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Roadside Australia

By Julie Wiskirchen

I took to the road over the five day Easter weekend (Good Friday and Easter Monday are national holidays here and Anzac Day, the Aussie Memorial Day, fortuitously fell on the Tuesday). Having read that Roadside Australia can be just as impressive as Roadside America, I devised my mission: to see as many of the Big Things in New South Wales as possible. I covered 2100km on this quest. This was my first time driving on the other side of the road but I managed to return my compact Holden Barrina without a scratch. I'll admit I turned into the wrong lane several times, but luckily only in small towns where no traffic was coming at me.


Day 1 - Sydney to Port Macquarie

I started off on Good Friday morning, heading up the Pacific Highway. I had been warned that traffic would be horrendous on the holiday weekend, but I had no problems until I got just north of Newcastle. Then the highway became a parking lot. I think I moved 10km in 2 hours. There seemed no escape. We would inch along, then sit for 10 minutes, then inch some more. People got out of their cars and played football on the side of the road. I'm still not sure what caused the back up--the radio just blamed the sheer volume of cars. Eventually I got to a scenic route turn-off and I took that to Gloucester before rejoining the Pacific Highway just south of Taree.

Along the highway in Taree, I spied the Big Oyster. The Big Oyster made me a little sad because its glory has faded. I don't know if it used to be the Taree visitor center, a souvenir shop, or a seafood joint. Now it's just an empty shell, shucked aside and forgotten. I could see furniture and boxes piled up in the Big Oyster, so I guess it's just being used as storage.

I continued up the coast to Port Macquarie, arriving in time to see the sunset at the beach. This photo it taken from an overlook point where I stopped to have a look at a lighthouse.

I stopped for the night in Port Macquarie at the Port O' Call Motel, where I was welcomed by the very friendly husband and wife owners. I would have enjoyed spending more time in Port Macquarie as there are some beautiful beaches there-camel rides are even offered on the beaches. There is also a rainforest preserve in the area. But, I had no time to laze around on the beach...I had big things to see.

Day 2 - Port Macquarie to Coffs Harbour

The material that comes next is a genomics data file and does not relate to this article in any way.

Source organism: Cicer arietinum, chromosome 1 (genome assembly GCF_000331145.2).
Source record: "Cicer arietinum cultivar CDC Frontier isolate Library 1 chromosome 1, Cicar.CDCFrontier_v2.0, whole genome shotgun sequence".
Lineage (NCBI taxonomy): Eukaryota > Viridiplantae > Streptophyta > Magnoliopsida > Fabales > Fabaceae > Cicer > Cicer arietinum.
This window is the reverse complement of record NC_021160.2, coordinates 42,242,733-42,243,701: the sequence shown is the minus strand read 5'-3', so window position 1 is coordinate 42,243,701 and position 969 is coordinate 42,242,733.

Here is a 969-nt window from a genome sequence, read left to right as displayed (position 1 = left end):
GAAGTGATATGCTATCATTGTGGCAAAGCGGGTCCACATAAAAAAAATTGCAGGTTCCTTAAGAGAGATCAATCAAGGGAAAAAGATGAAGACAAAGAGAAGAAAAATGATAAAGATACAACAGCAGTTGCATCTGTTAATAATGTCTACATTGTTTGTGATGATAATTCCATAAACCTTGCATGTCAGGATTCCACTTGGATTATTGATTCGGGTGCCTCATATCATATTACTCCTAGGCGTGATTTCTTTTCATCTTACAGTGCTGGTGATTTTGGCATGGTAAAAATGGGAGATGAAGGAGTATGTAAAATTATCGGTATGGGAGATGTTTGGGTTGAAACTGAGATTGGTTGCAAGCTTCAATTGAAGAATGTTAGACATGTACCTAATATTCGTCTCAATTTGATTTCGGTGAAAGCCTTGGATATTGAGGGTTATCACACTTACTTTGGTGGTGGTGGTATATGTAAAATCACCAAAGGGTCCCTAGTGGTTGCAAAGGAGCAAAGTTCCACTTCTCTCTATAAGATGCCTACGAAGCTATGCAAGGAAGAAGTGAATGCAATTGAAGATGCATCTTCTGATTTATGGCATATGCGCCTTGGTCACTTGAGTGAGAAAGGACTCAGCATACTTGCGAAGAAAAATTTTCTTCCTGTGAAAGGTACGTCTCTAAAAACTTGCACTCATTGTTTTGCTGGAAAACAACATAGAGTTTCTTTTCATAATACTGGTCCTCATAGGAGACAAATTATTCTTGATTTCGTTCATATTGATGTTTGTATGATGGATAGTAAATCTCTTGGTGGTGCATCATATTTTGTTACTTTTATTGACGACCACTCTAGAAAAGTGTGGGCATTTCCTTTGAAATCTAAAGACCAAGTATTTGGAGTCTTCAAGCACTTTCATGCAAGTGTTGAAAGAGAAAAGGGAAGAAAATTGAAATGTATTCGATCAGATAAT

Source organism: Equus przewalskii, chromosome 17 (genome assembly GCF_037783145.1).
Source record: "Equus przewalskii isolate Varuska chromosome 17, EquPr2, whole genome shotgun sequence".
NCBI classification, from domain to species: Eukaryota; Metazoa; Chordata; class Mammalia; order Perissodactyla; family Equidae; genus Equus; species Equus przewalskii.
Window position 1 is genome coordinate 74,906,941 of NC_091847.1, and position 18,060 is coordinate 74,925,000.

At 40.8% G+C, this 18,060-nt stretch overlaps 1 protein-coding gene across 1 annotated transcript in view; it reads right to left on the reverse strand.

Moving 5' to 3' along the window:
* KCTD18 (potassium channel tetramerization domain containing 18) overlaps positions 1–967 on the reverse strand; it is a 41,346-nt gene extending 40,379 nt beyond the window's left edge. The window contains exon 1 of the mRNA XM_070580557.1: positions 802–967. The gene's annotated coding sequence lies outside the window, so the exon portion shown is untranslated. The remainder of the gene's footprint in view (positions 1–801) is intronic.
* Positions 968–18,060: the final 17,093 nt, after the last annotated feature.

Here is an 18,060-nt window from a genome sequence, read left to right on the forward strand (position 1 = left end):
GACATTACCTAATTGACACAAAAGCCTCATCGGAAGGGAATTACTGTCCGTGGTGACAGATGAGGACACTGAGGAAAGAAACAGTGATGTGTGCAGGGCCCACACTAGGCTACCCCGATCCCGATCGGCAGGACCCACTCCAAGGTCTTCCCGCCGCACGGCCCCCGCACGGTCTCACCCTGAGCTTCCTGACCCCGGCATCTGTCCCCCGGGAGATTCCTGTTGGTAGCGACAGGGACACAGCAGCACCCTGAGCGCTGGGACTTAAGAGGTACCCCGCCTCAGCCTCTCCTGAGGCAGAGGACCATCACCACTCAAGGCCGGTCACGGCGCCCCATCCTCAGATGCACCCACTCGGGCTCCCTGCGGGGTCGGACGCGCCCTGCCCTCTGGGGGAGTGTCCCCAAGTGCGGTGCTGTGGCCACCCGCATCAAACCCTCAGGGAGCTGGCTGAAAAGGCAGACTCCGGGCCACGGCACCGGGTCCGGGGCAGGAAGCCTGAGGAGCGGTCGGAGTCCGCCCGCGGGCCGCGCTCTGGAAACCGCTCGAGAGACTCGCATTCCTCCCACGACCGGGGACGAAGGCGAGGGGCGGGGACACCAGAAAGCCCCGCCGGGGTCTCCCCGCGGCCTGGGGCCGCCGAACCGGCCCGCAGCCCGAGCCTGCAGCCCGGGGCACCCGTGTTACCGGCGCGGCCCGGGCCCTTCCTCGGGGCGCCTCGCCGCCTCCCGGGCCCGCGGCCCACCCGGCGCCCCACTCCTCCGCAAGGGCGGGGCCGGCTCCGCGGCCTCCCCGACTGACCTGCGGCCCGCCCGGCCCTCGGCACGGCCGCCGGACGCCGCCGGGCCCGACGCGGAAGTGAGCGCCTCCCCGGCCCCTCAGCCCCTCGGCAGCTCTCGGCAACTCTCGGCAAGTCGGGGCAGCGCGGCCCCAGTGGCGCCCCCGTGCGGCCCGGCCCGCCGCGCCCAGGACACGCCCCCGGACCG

I planned to make a quick photo stop at the Big Bull in Wauchope but ended up spending a couple of hours there, completely captivated. Here I had a chance to meet the actual creator of a Big Thing! This particular visionary is Farmer John, who built the bull which stands 14 meters high and 21 meters long. There are three floors within the bull, featuring farm memorabilia. The top floor offers a Bull's Eye view of the surrounding farmland.

For my $4 admission, I had the chance to tour the bull, the animal nursery and take a hay ride with Farmer John. Farmer John made us nervous by looking back at us in the wagon while driving the tractor. He delivered a steady stream of commentary about everything from the Olympics to his early farming practices such as the use of DDT. His farm angst was worthy of a John Cougar Mellencamp song but delivered with good humor. There seemed to be a little Orwellian Animal Farm action going on in the nursery. Here a goat climbed up on the sink and turned on the faucet. For such a small operation, Farmer John seems to do pretty well-a busload of seniors arrived just as I was leaving. They picked the cow-themed gift shop clean.

After bidding adieu to Farmer John, I headed north to South West Rocks. I stopped there to tour Trial Bay Gaol. Built in 1886, Trial Bay Gaol was a prison until 1903 and then used again in World War II to house "enemy aliens." I continued north to Coffs Harbour, the tackiest resort on the central coast and home to the most commercialized Big Thing--the Big Banana.

The Big Banana is a complete family fun destination. The Big Banana itself is 11 meters long and you can walk through it. Inside the banana, some shabby displays talk about how bananas are grown. I took the plantation tour. A monorail took us around the plantation through the banana groves and past these frightening Fruit Gods.

As if they weren't scary enough, our tour guide told us about the legend of the Bunyip, a mythical Loch Ness monster type creature said to live in various Australian water holes. Of course he told us this tale as our monorail passed a swampy man-made lake and the head and tail of a dragon-like Bunyip soon emerged from the murky water, making me recall Jaws on the Universal Studios tour. We stopped to see banana plants up close and to learn more than I ever wanted to know about hydroponics and the banana growing process. Our tour guide pointed out the toboggan run and ice skating rink and showing us the construction site for the new indoor ski slope they are building.

I then browsed through several Big Banana gift shops and visited one of the six restaurants where I enjoyed a chocolate-dipped-banana-on-a-stick in the gift shop. I reflected on Big Banana, Inc.'s plans for world domination. I wish them the best but hope they won't be a threat to my beloved Big Bull. I prefer Mom N' Pop Big Things to Corporate Big Things.

To keep the theme going, I checked in at the Big Windmill motor lodge, which features an "authentic" Dutch restaurant inside its Big Windmill.

The roadtrip continues...

Click here to see the Big Prawn, Big Guitar, and more!

Did we miss any Australian Big Things? Let us know.


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